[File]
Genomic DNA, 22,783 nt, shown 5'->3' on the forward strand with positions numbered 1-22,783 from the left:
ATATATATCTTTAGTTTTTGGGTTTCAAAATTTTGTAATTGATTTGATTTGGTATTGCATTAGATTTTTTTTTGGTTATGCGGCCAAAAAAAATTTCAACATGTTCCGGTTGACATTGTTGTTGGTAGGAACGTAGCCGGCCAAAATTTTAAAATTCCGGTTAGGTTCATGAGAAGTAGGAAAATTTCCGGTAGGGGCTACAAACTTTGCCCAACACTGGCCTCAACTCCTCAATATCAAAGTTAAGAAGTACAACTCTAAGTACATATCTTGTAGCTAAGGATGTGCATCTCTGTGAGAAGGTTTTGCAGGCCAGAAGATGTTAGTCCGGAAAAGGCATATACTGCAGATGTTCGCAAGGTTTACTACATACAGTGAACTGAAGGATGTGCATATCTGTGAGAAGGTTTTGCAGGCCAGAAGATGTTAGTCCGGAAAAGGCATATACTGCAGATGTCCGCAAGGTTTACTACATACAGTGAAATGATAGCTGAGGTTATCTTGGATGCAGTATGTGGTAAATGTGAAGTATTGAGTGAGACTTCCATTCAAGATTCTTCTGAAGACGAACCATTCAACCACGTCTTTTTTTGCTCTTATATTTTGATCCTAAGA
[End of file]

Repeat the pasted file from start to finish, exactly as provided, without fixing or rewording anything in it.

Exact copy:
Genomic DNA, 22,783 nt, shown 5'->3' on the forward strand with positions numbered 1-22,783 from the left:
ATATATATCTTTAGTTTTTGGGTTTCAAAATTTTGTAATTGATTTGATTTGGTATTGCATTAGATTTTTTTTTGGTTATGCGGCCAAAAAAAATTTCAACATGTTCCGGTTGACATTGTTGTTGGTAGGAACGTAGCCGGCCAAAATTTTAAAATTCCGGTTAGGTTCATGAGAAGTAGGAAAATTTCCGGTAGGGGCTACAAACTTTGCCCAACACTGGCCTCAACTCCTCAATATCAAAGTTAAGAAGTACAACTCTAAGTACATATCTTGTAGCTAAGGATGTGCATCTCTGTGAGAAGGTTTTGCAGGCCAGAAGATGTTAGTCCGGAAAAGGCATATACTGCAGATGTTCGCAAGGTTTACTACATACAGTGAACTGAAGGATGTGCATATCTGTGAGAAGGTTTTGCAGGCCAGAAGATGTTAGTCCGGAAAAGGCATATACTGCAGATGTCCGCAAGGTTTACTACATACAGTGAAATGATAGCTGAGGTTATCTTGGATGCAGTATGTGGTAAATGTGAAGTATTGAGTGAGACTTCCATTCAAGATTCTTCTGAAGACGAACCATTCAACCACGTCTTTTTTTGCTCTTATATTTTGATCCTAAGA